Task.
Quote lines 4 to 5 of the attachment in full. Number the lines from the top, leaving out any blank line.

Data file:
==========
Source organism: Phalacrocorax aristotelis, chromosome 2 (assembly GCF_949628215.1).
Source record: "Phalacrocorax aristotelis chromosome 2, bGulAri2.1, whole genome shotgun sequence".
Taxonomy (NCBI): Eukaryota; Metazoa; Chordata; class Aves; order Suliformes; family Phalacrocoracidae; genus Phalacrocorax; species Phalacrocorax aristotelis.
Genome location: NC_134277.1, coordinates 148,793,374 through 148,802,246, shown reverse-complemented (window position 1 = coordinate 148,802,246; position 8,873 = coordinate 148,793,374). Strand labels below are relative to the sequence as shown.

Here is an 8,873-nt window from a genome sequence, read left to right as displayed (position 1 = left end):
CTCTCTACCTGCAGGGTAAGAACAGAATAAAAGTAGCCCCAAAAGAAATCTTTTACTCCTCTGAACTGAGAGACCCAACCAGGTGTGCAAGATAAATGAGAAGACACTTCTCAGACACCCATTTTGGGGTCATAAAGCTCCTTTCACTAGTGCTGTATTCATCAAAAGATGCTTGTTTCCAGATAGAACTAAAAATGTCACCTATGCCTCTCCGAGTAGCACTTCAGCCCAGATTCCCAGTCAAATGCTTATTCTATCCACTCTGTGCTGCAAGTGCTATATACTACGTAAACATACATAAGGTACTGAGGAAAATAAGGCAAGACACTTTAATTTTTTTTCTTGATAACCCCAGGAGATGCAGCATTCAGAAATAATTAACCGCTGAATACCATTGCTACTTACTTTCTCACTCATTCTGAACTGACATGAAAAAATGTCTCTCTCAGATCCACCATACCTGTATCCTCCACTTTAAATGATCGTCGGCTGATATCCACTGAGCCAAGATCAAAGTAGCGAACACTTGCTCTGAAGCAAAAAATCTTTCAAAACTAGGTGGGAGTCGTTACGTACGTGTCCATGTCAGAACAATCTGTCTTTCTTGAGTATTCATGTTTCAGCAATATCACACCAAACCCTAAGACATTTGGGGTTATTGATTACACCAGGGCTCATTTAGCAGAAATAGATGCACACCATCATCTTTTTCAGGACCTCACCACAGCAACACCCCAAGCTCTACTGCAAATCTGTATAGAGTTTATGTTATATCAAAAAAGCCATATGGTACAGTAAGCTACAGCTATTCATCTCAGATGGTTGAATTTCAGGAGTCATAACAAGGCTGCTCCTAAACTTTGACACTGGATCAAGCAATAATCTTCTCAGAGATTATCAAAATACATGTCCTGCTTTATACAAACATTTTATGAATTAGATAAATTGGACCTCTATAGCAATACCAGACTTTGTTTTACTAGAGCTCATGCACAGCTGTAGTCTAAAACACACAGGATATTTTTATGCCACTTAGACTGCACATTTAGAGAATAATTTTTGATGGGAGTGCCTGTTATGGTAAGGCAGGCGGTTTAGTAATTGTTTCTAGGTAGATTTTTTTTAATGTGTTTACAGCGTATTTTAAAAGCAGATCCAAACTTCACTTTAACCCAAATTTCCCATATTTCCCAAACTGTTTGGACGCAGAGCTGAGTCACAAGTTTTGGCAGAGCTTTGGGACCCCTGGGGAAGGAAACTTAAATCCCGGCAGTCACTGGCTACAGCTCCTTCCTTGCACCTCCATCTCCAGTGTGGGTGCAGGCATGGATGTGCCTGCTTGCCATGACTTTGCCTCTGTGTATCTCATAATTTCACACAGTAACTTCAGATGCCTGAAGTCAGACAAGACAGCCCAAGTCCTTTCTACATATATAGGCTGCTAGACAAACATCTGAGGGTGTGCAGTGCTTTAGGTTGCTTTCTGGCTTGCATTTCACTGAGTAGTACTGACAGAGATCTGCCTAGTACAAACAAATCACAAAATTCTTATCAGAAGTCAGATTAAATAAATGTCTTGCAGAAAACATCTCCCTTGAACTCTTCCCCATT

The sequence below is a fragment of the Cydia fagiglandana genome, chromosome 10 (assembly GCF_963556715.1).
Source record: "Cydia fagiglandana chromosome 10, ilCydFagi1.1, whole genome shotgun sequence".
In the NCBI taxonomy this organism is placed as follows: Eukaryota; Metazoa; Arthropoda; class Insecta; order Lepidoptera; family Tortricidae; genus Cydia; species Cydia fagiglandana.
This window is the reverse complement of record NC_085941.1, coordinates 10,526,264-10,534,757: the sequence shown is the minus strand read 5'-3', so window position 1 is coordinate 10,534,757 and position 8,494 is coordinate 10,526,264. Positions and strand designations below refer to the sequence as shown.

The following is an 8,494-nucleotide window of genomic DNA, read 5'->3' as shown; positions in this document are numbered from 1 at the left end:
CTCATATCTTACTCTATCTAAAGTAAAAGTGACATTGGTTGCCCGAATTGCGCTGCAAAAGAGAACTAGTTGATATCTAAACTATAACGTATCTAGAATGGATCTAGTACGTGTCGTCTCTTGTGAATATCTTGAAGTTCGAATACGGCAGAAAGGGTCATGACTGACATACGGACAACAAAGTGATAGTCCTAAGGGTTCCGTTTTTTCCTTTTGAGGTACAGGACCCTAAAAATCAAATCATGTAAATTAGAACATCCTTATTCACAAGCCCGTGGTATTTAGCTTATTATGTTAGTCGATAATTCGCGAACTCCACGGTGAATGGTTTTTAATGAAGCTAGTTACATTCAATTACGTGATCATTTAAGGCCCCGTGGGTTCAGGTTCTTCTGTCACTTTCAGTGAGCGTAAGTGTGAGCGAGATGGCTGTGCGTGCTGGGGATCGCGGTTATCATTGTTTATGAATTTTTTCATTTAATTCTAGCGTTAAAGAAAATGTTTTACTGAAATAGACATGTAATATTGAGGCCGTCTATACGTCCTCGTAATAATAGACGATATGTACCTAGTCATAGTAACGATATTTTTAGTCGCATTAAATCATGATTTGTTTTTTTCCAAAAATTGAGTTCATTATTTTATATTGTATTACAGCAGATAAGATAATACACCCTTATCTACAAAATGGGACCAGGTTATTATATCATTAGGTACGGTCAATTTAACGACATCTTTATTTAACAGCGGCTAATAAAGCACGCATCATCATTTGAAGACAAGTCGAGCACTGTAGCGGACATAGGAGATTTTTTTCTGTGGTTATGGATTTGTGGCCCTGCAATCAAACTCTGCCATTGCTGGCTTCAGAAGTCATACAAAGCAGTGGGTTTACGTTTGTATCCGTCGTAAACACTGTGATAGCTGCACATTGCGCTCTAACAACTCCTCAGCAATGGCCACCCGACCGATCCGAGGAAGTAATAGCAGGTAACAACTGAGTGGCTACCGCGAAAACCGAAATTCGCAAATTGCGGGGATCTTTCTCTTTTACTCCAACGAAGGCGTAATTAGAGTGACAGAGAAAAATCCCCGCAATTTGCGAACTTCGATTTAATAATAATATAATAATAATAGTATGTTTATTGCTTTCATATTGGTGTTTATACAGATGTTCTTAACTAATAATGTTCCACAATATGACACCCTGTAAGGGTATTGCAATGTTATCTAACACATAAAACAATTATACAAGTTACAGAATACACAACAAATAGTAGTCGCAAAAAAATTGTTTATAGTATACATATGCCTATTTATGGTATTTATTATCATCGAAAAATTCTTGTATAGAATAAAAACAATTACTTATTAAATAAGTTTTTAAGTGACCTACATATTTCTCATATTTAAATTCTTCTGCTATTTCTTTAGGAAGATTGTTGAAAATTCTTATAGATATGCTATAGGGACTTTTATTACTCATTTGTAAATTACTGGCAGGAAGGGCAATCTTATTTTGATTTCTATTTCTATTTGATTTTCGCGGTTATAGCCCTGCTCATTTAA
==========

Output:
Genome location: NC_134277.1, coordinates 148,793,374 through 148,802,246, shown reverse-complemented (window position 1 = coordinate 148,802,246; position 8,873 = coordinate 148,793,374). Strand labels below are relative to the sequence as shown.

Here is an 8,873-nt window from a genome sequence, read left to right as displayed (position 1 = left end):